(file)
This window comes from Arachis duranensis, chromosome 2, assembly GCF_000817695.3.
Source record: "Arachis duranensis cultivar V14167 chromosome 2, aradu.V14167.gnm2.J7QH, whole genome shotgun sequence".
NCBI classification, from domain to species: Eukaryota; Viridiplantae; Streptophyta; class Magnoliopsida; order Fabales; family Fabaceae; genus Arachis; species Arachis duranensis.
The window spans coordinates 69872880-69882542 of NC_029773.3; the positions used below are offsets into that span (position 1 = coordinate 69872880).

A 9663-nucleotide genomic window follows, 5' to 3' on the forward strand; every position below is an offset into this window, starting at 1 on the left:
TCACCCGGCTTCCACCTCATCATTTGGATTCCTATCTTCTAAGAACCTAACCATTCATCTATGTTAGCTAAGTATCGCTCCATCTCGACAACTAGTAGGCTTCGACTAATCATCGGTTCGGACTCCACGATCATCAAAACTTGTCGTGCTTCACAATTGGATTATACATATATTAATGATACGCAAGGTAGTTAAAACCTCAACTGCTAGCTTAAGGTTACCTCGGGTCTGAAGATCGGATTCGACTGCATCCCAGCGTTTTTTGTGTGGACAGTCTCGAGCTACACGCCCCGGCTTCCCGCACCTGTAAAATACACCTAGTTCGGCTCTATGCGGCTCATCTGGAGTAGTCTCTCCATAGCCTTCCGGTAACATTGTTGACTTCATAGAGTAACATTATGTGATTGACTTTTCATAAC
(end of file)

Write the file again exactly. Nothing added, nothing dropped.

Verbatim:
This window comes from Arachis duranensis, chromosome 2, assembly GCF_000817695.3.
Source record: "Arachis duranensis cultivar V14167 chromosome 2, aradu.V14167.gnm2.J7QH, whole genome shotgun sequence".
NCBI classification, from domain to species: Eukaryota; Viridiplantae; Streptophyta; class Magnoliopsida; order Fabales; family Fabaceae; genus Arachis; species Arachis duranensis.
The window spans coordinates 69872880-69882542 of NC_029773.3; the positions used below are offsets into that span (position 1 = coordinate 69872880).

A 9663-nucleotide genomic window follows, 5' to 3' on the forward strand; every position below is an offset into this window, starting at 1 on the left:
TCACCCGGCTTCCACCTCATCATTTGGATTCCTATCTTCTAAGAACCTAACCATTCATCTATGTTAGCTAAGTATCGCTCCATCTCGACAACTAGTAGGCTTCGACTAATCATCGGTTCGGACTCCACGATCATCAAAACTTGTCGTGCTTCACAATTGGATTATACATATATTAATGATACGCAAGGTAGTTAAAACCTCAACTGCTAGCTTAAGGTTACCTCGGGTCTGAAGATCGGATTCGACTGCATCCCAGCGTTTTTTGTGTGGACAGTCTCGAGCTACACGCCCCGGCTTCCCGCACCTGTAAAATACACCTAGTTCGGCTCTATGCGGCTCATCTGGAGTAGTCTCTCCATAGCCTTCCGGTAACATTGTTGACTTCATAGAGTAACATTATGTGATTGACTTTTCATAAC